Monday, May 18, 2009
Now that the weather’s warming up, let’s go to the drive-in. Nothing says car culture like a drive-in movie. Above is an ad for the Air-Line Drive-In in Chicopee, Mass. from May of 1950, featuring Humphrey Bogart in “Tokyo Joe” (1949). The excellent Cinema Treasures site notes that this drive-in was built in 1952 (obviously an error if the ad is from two years earlier), and closed in 1984.
Another great website “Drive-in Movie.com” notes that Massachusetts had one of first drive-ins ever to open, the Weymouth in 1936, and during the peak years of the 1950s had 90 drive-in theaters. This astounds me considering our winters. Not only are drive-in theaters of necessity, seasonal, here, but must surely have required a great deal of maintenance in the spring after six months of weather havoc. Only about five remain in the Commonwealth today.
The ad boasted that the Air-Line had the largest screen in America, but I don’t know if that’s true. The second feature was “Make Mine Laughs” (194) with Ray Bolger, Dennis Day, Joan Davis, and Jack Haley.
On this day while you could see Humphrey Bogart at the Air-Line (so named for the thunderous military planes flying over from the so-close-you-could-spit-and-hit-it Westover Air Force Base), you could drive the family car over to Boston Road in nearby Wilbraham instead to the Parkway Drive-In (only a mile down the road from a Howard Johnson’s restaurant, yum) and see “The Untamed Breed” (1948) with Sonny Tufts and Barbara Britton in a double bill with “The Big Sombrero” (1949) with Gene Autry AND free Shetland pony rides for the kiddies. According to the Cinema Treasures site, the Parkway opened in 1948 and closed in 1987.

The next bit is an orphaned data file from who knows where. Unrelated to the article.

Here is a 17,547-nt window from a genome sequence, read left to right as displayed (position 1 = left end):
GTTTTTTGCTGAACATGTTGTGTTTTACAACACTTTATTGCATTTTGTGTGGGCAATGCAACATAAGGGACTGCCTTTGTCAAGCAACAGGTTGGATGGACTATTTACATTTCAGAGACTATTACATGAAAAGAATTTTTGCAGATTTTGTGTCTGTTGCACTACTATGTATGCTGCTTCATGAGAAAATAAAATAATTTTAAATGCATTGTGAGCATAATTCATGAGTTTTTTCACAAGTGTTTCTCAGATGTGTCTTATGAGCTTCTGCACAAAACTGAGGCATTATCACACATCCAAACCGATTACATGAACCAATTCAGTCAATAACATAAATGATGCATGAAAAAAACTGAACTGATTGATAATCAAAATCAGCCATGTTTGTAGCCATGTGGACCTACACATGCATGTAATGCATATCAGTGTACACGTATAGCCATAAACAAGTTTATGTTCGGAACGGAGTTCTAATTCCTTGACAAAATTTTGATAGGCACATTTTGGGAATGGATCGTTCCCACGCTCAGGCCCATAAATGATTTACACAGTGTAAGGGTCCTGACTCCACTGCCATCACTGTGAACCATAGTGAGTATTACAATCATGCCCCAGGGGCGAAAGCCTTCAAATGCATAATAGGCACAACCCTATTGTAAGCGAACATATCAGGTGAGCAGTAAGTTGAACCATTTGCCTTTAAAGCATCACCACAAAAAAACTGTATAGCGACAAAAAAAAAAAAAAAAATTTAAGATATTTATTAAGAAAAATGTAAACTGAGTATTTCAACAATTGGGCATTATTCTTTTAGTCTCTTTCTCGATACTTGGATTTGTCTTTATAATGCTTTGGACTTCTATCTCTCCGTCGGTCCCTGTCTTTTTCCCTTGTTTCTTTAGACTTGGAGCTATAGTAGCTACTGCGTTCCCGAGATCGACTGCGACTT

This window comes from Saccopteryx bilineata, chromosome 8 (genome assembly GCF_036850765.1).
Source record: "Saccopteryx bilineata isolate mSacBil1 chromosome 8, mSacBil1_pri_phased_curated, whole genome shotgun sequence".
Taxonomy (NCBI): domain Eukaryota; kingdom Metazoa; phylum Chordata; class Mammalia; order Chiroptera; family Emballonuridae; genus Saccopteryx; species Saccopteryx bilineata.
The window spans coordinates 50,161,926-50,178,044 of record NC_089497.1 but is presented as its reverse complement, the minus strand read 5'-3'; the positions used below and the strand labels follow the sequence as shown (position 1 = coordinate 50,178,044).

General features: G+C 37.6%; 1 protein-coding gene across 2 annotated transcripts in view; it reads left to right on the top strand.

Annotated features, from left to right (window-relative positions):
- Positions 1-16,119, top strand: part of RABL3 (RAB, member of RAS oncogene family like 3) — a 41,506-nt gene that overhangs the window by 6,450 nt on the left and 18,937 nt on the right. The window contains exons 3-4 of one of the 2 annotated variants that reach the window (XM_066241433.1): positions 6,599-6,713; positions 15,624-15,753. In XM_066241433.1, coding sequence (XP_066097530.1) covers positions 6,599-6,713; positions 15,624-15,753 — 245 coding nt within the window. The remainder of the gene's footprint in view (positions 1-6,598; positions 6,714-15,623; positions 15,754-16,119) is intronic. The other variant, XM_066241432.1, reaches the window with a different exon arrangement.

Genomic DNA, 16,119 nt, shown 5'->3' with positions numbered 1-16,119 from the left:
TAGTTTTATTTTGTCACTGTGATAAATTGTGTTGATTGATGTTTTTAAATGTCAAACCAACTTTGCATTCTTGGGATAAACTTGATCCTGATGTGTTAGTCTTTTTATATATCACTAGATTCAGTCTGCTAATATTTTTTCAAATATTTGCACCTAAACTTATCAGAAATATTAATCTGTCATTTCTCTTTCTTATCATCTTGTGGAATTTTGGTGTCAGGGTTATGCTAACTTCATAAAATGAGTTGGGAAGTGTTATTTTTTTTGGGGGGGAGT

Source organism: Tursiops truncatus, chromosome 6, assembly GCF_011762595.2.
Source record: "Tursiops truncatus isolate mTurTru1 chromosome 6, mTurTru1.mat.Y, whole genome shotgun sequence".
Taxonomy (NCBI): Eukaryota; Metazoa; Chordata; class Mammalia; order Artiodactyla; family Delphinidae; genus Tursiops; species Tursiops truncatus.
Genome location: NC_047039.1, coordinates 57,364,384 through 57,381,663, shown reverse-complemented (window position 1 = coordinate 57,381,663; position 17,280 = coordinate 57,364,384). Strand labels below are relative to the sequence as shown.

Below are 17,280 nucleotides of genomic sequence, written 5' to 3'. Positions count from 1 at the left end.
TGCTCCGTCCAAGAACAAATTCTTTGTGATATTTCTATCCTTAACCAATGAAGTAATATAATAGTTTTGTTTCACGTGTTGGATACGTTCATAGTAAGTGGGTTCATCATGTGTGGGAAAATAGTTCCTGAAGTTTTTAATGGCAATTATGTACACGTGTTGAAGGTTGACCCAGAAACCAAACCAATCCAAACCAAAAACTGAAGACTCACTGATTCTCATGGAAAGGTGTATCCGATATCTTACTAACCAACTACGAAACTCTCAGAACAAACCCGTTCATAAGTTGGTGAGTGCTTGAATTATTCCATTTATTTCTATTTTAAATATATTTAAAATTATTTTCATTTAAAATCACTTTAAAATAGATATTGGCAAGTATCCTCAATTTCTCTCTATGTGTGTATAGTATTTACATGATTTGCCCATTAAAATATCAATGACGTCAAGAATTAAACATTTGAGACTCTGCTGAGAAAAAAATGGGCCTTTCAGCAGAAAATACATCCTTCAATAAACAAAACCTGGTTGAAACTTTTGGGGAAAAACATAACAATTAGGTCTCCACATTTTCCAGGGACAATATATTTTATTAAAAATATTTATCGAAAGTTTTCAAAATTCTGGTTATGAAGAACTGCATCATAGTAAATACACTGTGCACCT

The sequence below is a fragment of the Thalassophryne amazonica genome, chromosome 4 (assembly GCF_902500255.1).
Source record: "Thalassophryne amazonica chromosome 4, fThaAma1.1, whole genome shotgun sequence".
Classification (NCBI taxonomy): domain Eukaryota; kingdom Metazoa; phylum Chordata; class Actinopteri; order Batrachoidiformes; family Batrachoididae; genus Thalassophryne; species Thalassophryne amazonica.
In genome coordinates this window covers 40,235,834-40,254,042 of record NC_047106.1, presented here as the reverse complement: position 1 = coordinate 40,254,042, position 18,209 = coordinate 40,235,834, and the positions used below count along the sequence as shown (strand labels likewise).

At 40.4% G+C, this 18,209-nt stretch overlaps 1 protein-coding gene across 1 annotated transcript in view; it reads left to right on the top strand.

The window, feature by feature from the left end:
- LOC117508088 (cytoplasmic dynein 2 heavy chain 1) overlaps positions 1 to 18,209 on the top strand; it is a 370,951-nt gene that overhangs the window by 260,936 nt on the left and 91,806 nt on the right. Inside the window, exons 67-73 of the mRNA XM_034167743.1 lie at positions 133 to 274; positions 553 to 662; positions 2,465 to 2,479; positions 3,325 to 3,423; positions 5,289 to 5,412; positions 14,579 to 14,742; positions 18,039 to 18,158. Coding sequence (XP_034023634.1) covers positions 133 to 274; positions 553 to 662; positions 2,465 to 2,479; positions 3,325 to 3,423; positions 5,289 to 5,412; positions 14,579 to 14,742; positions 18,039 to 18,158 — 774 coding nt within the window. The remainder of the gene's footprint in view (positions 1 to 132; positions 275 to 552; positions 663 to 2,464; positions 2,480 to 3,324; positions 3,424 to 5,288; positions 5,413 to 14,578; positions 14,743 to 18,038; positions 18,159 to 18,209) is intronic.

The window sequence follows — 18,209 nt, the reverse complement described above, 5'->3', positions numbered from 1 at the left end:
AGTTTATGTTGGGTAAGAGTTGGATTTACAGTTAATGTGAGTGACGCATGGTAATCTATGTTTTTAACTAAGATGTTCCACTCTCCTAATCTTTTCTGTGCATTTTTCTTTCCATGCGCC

Another great site, “DriveInTheater.com” posts this list of early drive-ins begun from 1933 through 1939:
Drive-In Theatre: Camden, New Jersey. June 6, 1933
Shankweiler's Auto Park: Orefield, Pennsylvania. April 15, 1934
Drive-In Short Reel Theater: Galveston, Texas. July 5, 1934
Pico: Los Angeles, California. September 9, 1934
Weymouth Drive-In Theatre: Weymouth, Massachusetts. May 6 1936
Starlight Auto Theatre: Akron, Ohio. Summer, 1937
Lynn Open Air Theater: Lynn, Massachusetts. July, 1937
Providence: Providence, Rhode Island. July 21, 1937
Miami Drive-In: Miami, Florida. February 25, 1938
Detroit Drive-In: Detroit, Michigan. June 2, 1938
Cleveland: Cleveland, Ohio. June, 1938
Shrewsbury Drive-In: Shrewsbury, Massachusetts. June, 1938
San-Val: Burbank, California. June 10, 1938
Merrimack Auto Theatre: Methuen, Massachusetts. Summer, 1938
Valley Stream: Long Island, New York. August 10, 1938
Corpus Christi: Corpus Christi, Texas. March, 1939
Saco Drive-In: Portland, Maine. July 15, 1939
Atlantic Drive-In: Jacksonville, Florida. December 6, 1939
Another source for information on drive-ins is this site at Drive-ins.com.
What are your memories of drive-in theaters? To start the ball rolling, I recall sitting in the back seat with my twin brother, both in our jammies, reaching over the front seat for popcorn and watching the movie between our parents’ heads. We saw “With Six You Get Egg Roll” (1968) with Doris Day and Brian Keith, and “The Boatniks” (1970). My brother, John, remembers there were two cartoons, “Tiger Trouble” (1945) with Goofy, and “Donald’s Ostrich” (1937) with Donald Duck. I don’t remember these, but then, he’s the cartoon guy. This must have been the summer of 1970. I faded out halfway through the second one, which I think might have been “The Boatniks”.
When I was a child growing up, I can remember that if we saw any of our friends in the neighborhood walking out to their cars after suppertime in their jammies and bathrobes and slippers, carrying pillows, we knew they were going to the drive-in.
I always thought one of the most haunting sights is an abandoned drive-in. The huge screen shredded by wind and the elements, the clumps of grass growing between cracks in the asphalt, the posts for the speakers standing sentinel, rusting. Like an Old West ghost town, eerie.
Do you still go to a drive-in near you?